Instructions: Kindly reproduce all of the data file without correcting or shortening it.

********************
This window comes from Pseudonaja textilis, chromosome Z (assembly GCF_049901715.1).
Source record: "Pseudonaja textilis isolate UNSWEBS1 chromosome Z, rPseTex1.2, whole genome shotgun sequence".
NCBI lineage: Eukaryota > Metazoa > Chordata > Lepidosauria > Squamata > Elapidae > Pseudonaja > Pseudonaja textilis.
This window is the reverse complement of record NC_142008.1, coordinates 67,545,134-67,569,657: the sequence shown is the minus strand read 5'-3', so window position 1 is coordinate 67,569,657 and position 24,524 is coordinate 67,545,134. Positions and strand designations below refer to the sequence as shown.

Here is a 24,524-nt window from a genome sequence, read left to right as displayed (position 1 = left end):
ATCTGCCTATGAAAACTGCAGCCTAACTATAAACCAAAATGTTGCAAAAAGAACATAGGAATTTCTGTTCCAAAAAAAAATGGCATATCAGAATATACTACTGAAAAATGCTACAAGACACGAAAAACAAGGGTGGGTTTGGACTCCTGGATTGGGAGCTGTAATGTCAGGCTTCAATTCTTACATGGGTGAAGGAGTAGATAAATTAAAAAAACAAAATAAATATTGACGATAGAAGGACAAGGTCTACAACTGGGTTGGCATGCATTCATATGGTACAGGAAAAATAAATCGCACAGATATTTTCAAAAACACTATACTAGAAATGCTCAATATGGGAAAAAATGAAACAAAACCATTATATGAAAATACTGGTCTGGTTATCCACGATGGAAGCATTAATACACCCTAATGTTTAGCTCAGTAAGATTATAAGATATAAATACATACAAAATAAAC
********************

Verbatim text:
This window comes from Pseudonaja textilis, chromosome Z (assembly GCF_049901715.1).
Source record: "Pseudonaja textilis isolate UNSWEBS1 chromosome Z, rPseTex1.2, whole genome shotgun sequence".
NCBI lineage: Eukaryota > Metazoa > Chordata > Lepidosauria > Squamata > Elapidae > Pseudonaja > Pseudonaja textilis.
This window is the reverse complement of record NC_142008.1, coordinates 67,545,134-67,569,657: the sequence shown is the minus strand read 5'-3', so window position 1 is coordinate 67,569,657 and position 24,524 is coordinate 67,545,134. Positions and strand designations below refer to the sequence as shown.

Here is a 24,524-nt window from a genome sequence, read left to right as displayed (position 1 = left end):
ATCTGCCTATGAAAACTGCAGCCTAACTATAAACCAAAATGTTGCAAAAAGAACATAGGAATTTCTGTTCCAAAAAAAAATGGCATATCAGAATATACTACTGAAAAATGCTACAAGACACGAAAAACAAGGGTGGGTTTGGACTCCTGGATTGGGAGCTGTAATGTCAGGCTTCAATTCTTACATGGGTGAAGGAGTAGATAAATTAAAAAAACAAAATAAATATTGACGATAGAAGGACAAGGTCTACAACTGGGTTGGCATGCATTCATATGGTACAGGAAAAATAAATCGCACAGATATTTTCAAAAACACTATACTAGAAATGCTCAATATGGGAAAAAATGAAACAAAACCATTATATGAAAATACTGGTCTGGTTATCCACGATGGAAGCATTAATACACCCTAATGTTTAGCTCAGTAAGATTATAAGATATAAATACATACAAAATAAAC